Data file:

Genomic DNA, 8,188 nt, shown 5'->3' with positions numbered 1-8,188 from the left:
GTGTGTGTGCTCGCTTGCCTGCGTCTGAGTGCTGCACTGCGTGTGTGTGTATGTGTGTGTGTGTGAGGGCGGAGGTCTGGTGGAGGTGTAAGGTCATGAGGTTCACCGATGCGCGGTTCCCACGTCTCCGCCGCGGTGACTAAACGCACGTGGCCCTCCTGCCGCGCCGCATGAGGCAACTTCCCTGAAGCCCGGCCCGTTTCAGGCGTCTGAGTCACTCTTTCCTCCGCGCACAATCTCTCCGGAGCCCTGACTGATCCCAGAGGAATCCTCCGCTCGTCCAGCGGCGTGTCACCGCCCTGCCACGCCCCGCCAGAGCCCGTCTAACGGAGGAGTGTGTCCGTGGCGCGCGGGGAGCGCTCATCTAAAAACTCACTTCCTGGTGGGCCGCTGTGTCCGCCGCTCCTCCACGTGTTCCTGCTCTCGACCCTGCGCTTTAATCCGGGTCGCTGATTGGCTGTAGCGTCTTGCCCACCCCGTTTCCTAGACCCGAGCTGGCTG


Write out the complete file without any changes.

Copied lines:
Genomic DNA, 8,188 nt, shown 5'->3' with positions numbered 1-8,188 from the left:
GTGTGTGTGCTCGCTTGCCTGCGTCTGAGTGCTGCACTGCGTGTGTGTGTATGTGTGTGTGTGTGAGGGCGGAGGTCTGGTGGAGGTGTAAGGTCATGAGGTTCACCGATGCGCGGTTCCCACGTCTCCGCCGCGGTGACTAAACGCACGTGGCCCTCCTGCCGCGCCGCATGAGGCAACTTCCCTGAAGCCCGGCCCGTTTCAGGCGTCTGAGTCACTCTTTCCTCCGCGCACAATCTCTCCGGAGCCCTGACTGATCCCAGAGGAATCCTCCGCTCGTCCAGCGGCGTGTCACCGCCCTGCCACGCCCCGCCAGAGCCCGTCTAACGGAGGAGTGTGTCCGTGGCGCGCGGGGAGCGCTCATCTAAAAACTCACTTCCTGGTGGGCCGCTGTGTCCGCCGCTCCTCCACGTGTTCCTGCTCTCGACCCTGCGCTTTAATCCGGGTCGCTGATTGGCTGTAGCGTCTTGCCCACCCCGTTTCCTAGACCCGAGCTGGCTG